Through some bizarre confluence of events, we have not one but two restrospectives on two separate citizen journalism or “crowdsourced” media projects today — Backfence, which recently announced it was shutting down, and Assignment Zero, which was the joint venture between Jay Rosen’s NewAssignment.net and Wired magazine, run by my mesh friend Jeff Howe — as well as an overview of the whole citizen journalism concept by Dan Gillmor of the Center for Citizen Media, whose own local journalism project, Bayosphere, failed and was absorbed by Backfence.

Dan’s overview, in a nutshell, is that citizen journalism has come a long way but has much further to go:

“There’s a growing recognition and appreciation of why citizen journalism matters. Investments, from media organizations and others, are fueling experiments of various kinds. Revenue models are taking early shape. And, most important, there’s a flood of great ideas.

But we have a long, long way to go. We need much more experimentation in journalism and community information projects. The business models are, at best, uncertain — and some notable failures are discouraging.”

After much talk about the failure of Backfence, former CEO Mark Potts finally takes a long look at what happened and tries to draw some lessons, including the need to:

“Engage the community. This may be the single most critical element. It’s not about technology, it’s not about journalism, it’s not about whizbang Web 2.0 features. It’s about bringing community members together.”

Potts also talks about the need to trust the community, and to treat the entire affair like a conversation, instead of trying to impose external controls on it. And Jeff Howe has both a Wired piece and his own blog post on the end of Assignment Zero, which he describes as “a highly satisfying failure.”

“Although Assignment Zero produced a strong body of work, consisting of seven original essays and some 80 Q&As, the real value of the exercise was discovery. We learned a lot about how crowds come together, and what’s required to organize them well. But many of the lessons came too late to help Assignment Zero.

In the 12 weeks the project was open to the public, it suffered from haphazard planning, technological glitches and a general sense of confusion among participants. Crucial staff members were either forced out or resigned in mid-stream, and its ambitious goal… had to be dramatically curtailed.”

Well worth reading, all of them. If failure is educational, then we are all learning a lot. And as Eric mentions in the comments, the Washington Post has also just launched a new “hyper-local” journalism experiment called LoudounExtra.com.


For more on Assignment Zero and the lessons learned, be sure to check out this post from Tish Grier, who acted as the project’s deputy director of participation and has some worthwhile thoughts. David Cohn, who was a key participant, also has a post on the project.

About the author

Mathew 2430 posts

I'm a Toronto-based senior writer with Fortune magazine, and my favorite things to write about are social technology, media and the evolution of online behavior

5 Responses to “A "citizen journalism" trifecta of failure”
  1. I was just thinking the same thing! But what about The Washington Post launching its own local site at around the same time?

    Auspicious timing. Er.

  2. It was an interesting day in citizen journalism. A confluence of forces — excellent wrap up.

    I wrote a little about my experinece at AZ on my blog , but Tish Grier did a much more thorough job:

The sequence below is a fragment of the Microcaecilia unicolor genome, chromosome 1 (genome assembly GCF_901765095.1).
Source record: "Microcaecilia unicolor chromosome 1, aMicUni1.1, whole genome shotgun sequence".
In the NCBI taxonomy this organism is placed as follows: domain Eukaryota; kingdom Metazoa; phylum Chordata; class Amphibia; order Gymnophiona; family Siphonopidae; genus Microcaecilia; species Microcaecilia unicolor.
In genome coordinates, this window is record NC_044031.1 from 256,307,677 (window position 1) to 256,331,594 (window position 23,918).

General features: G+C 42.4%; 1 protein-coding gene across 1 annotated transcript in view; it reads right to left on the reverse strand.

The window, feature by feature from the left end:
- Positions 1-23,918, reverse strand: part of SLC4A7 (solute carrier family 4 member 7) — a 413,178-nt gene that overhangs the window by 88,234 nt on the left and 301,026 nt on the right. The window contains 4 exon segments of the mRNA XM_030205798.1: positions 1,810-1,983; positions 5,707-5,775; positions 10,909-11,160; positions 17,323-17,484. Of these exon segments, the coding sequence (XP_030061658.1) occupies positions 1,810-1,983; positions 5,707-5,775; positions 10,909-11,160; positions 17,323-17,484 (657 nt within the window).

3. Interesting to see that in many cases citizen journalism requires similar structure to traditional journalism to thrive; i.e.: the way the end state of Assignment Zero was described made it sound like a regular MSM outlet with editors, topical departments, set assignments & deadlines, and so on.

    In one sense, this shouldn’t be a surprise for anyone. Say what you will about the merits of MSM, its had several hundred years to evolve to its current state.

    It seems that the imposition of structure is an all or nothing proposition: either there’s no agenda, or there’s a comprehensive structure set-up to achieve an agenda. Agenda without structure flatlines. Structure without a consistent agenda results in push-back – as was the case with the Digg HD-DVD key fiasco.

    Interesting times!

  4. “The way the end state of Assignment Zero was described made it sound like a regular MSM outlet with editors, topical departments, set assignments & deadlines, and so on.”

    Actually it was the reverse. We started with topical departments and set assignments with editors.

    That was when it wasn’t working. There are a couple reasons for this. One, I think, was that we were dictating where the story would go.

    Then we constricted and basically said: Okay — no set departments — let’s just do interviews. It was a set task — but the interview could be with anyone (assuming a contributor could make a case that the interview was related to crowdsourcing).

    We made a list of people we wanted to interview, but some of the best ones were suggested by contributors (usually the person who suggested the interview followed up by actually doing it too).

    But there were no set beats during the interview process. Everything scaled on the assumption that we were just trying to get a specific task done.

    The feature stories that we did were a result of a more MSM newsroom organization.

  5. Rod…one of the reasons I wrote my post, (and perhaps one of the reasons Jeff Howe posted this followup was in part because of the sense that participation issues weren’t sufficiently discussed–when they were a significant and important part of the project.

    and thanks David–“the hardest working young man in journalism”–Cohn for posting the link to my participation post :-)

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